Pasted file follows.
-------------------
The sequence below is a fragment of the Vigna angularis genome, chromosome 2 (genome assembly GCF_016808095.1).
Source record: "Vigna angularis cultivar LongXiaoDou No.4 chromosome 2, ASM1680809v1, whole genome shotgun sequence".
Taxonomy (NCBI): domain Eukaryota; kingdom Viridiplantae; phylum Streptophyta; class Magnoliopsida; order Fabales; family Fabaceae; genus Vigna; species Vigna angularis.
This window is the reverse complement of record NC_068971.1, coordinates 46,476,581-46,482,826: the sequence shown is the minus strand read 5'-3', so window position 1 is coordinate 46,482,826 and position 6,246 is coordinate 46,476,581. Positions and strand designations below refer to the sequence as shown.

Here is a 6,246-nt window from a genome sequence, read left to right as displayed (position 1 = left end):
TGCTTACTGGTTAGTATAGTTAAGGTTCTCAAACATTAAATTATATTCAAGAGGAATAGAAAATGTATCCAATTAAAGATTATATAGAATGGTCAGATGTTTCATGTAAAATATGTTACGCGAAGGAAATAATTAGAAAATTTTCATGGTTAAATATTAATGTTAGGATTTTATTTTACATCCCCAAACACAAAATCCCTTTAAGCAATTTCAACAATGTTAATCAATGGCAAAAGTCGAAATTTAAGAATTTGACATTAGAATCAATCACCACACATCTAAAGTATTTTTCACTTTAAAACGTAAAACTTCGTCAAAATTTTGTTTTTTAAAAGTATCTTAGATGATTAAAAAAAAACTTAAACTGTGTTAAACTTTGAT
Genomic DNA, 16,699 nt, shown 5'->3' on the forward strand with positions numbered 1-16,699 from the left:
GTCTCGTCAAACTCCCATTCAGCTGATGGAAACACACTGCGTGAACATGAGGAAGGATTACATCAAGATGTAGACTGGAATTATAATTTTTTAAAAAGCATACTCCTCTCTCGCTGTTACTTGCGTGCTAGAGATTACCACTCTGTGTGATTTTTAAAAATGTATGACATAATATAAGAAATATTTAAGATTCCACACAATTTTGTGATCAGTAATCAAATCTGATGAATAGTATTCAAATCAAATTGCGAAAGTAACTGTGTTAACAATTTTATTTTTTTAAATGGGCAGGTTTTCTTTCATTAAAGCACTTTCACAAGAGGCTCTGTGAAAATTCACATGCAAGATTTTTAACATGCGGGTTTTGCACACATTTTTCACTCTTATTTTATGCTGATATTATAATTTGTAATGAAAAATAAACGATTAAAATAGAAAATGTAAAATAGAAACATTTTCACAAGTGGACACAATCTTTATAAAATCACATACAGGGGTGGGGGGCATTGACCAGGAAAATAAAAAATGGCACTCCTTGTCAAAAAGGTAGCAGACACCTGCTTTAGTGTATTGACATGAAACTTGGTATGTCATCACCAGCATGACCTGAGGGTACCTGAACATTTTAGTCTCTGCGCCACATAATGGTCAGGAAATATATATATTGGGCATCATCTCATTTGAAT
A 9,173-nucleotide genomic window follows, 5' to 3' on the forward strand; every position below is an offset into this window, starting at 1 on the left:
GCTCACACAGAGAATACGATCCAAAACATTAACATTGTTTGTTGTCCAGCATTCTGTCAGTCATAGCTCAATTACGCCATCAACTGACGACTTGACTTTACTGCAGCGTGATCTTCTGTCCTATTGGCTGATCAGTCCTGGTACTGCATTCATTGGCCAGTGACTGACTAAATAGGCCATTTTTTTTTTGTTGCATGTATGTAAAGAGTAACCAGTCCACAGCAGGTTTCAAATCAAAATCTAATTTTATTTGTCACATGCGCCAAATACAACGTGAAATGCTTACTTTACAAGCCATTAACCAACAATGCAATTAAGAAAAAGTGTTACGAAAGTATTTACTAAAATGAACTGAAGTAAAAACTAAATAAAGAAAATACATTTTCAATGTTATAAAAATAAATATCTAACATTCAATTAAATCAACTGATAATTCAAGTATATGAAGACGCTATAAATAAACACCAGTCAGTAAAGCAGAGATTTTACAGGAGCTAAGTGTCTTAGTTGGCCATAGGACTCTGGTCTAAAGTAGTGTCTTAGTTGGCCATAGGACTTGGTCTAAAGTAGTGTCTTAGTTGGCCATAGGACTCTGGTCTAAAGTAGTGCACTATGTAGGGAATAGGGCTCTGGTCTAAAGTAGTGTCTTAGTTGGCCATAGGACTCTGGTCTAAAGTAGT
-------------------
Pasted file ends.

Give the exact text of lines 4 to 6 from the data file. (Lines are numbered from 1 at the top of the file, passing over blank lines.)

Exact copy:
This window is the reverse complement of record NC_068971.1, coordinates 46,476,581-46,482,826: the sequence shown is the minus strand read 5'-3', so window position 1 is coordinate 46,482,826 and position 6,246 is coordinate 46,476,581. Positions and strand designations below refer to the sequence as shown.

Here is a 6,246-nt window from a genome sequence, read left to right as displayed (position 1 = left end):
TGCTTACTGGTTAGTATAGTTAAGGTTCTCAAACATTAAATTATATTCAAGAGGAATAGAAAATGTATCCAATTAAAGATTATATAGAATGGTCAGATGTTTCATGTAAAATATGTTACGCGAAGGAAATAATTAGAAAATTTTCATGGTTAAATATTAATGTTAGGATTTTATTTTACATCCCCAAACACAAAATCCCTTTAAGCAATTTCAACAATGTTAATCAATGGCAAAAGTCGAAATTTAAGAATTTGACATTAGAATCAATCACCACACATCTAAAGTATTTTTCACTTTAAAACGTAAAACTTCGTCAAAATTTTGTTTTTTAAAAGTATCTTAGATGATTAAAAAAAAACTTAAACTGTGTTAAACTTTGAT